While the minds of the three great religious communities were thus distracted, some rays of Mohammedan learning penetrated into the Christian schools. A few travelers had brought back specimens from the East. The Crusades still further stimulated intercourse between the hostile creeds. Arabic versions of Aristotle were imported along with bales of merchandise into Sicily, Italy, and the south of France; and some diligent scholars translated the Arabic works of science into Latin. Raymond, Bishop of Toledo (1130-1150), caused several of the works of Avicenna, Gazali, and Alfarabi to be translated into Latin; and Michael Scot and others translated the Arabic versions of Greek works into Latin. All this mass of new literature gave an immense stimulus to metaphysical controversy. The intoxication of mind produced a flood of discussion which threatened to be fatal to orthodoxy. The first scholastics professed themselves devout sons of the Church, but the inevitable tendency of free inquiry was to lead them further and further away from orthodoxy. The doctrines of Avicenna, Averroes, and Avicebron convulsed the Christian schools; and the teaching of Aristotle seemed to lead to the plainest pantheism and materialism.
The Catholic Church was now thoroughly aroused and alarmed. It was, indeed, shaken to its foundations; and, as Aristotle seemed the original source of all these heresies, he was formally condemned by the Church in 1204, 1209, and 1215. Thus in all the three religious communities the appeal to reason was dangerous to faith; and the Aristotelian philosophy was a terror equally to orthodox Jews, to orthodox Mohammedans, and to orthodox Catholics.
The Catholic Church seemed on the very brink of destruction; the scandalous lives and the venality of the court of Rome shocked all Christendom. Every country swarmed with heretics in revolt against the tyranny of the priesthood. But the Pontiff was equal to the crisis. The Crusades had familiarized the followers of the meek and gentle Jesus with the idea that the slaughter of infidels was grateful to the Creator. And heretics were worse than infidels. Accordingly, Innocent III carried fire and sword into the fairest provinces of Christendom.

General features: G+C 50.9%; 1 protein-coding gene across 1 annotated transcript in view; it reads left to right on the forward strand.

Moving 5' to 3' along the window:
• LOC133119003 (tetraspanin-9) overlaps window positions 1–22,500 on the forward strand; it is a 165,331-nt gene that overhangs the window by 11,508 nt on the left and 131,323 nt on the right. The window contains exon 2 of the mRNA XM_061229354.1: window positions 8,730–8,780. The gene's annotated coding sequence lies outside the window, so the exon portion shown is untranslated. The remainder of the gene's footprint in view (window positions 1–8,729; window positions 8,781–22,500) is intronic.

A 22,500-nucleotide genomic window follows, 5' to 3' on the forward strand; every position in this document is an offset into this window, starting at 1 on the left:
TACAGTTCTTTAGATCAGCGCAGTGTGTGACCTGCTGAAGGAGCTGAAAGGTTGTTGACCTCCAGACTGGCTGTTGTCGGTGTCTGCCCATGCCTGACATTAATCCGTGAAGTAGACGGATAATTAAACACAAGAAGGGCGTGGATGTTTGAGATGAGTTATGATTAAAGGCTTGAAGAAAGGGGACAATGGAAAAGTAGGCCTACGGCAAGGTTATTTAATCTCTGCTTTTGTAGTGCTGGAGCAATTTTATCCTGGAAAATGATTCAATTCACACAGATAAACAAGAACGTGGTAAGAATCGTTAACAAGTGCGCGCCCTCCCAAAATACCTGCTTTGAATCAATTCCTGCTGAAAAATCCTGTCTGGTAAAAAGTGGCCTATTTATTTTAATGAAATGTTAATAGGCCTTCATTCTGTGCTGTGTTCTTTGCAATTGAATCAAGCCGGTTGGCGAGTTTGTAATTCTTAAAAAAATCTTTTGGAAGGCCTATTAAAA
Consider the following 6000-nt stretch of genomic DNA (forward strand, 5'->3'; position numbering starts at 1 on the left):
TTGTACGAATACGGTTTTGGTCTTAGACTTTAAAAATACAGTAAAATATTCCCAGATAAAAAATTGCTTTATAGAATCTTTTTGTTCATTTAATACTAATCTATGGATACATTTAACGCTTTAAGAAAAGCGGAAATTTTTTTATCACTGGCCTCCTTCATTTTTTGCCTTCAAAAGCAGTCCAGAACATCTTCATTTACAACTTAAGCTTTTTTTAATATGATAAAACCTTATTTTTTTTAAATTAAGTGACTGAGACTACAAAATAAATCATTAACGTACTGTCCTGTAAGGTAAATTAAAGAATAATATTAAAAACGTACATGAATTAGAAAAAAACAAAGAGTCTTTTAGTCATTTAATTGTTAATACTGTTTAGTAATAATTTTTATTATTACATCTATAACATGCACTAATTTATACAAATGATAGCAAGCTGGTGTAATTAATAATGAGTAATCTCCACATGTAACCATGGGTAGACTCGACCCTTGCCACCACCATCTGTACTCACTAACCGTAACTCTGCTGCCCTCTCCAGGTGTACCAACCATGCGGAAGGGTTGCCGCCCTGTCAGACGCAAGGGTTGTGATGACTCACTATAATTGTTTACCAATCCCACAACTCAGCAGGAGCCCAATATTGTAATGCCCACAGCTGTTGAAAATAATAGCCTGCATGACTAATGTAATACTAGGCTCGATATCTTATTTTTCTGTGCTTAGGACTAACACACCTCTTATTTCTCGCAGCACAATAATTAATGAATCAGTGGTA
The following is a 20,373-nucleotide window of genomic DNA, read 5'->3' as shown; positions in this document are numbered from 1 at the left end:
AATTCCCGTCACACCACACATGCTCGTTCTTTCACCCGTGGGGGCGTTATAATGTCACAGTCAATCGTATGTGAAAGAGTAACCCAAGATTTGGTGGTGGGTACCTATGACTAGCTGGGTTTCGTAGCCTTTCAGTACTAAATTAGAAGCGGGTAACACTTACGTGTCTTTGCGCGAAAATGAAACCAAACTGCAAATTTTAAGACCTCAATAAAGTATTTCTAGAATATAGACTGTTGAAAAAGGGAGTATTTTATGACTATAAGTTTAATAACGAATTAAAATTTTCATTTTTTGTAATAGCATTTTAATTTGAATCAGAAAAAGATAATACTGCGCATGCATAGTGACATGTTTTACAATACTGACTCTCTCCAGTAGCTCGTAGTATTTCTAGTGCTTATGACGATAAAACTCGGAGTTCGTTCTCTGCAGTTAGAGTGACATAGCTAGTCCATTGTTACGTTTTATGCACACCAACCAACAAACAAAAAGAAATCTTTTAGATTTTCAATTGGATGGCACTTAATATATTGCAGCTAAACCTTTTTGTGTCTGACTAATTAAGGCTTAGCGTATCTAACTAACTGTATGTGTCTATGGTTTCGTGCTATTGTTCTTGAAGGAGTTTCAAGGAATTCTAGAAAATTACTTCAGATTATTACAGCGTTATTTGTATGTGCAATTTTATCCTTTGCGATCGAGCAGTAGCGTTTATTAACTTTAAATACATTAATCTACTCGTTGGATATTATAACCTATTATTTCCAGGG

A great revolution was at hand, and the Church was saved in the very crisis of her existence. In the same year, 1206, Dominic, a Spaniard, founded an order of mendicant friars at Toulouse, and Francis, at Assisi. They were bound to devote themselves to poverty and preaching. The new orders spread with marvelous rapidity, and in a very few years all Europe was filled with them. They were devoted to the defense of Catholic dogma. Each order cultivated the most profound learning, and studied the pagan philosophers to profit by them and to confute them. The rival fraternities vied with each other in celebrated names. The Franciscans boasted Alexander de Hales; the Dominicans, Albert of Cologne, surnamed the Great.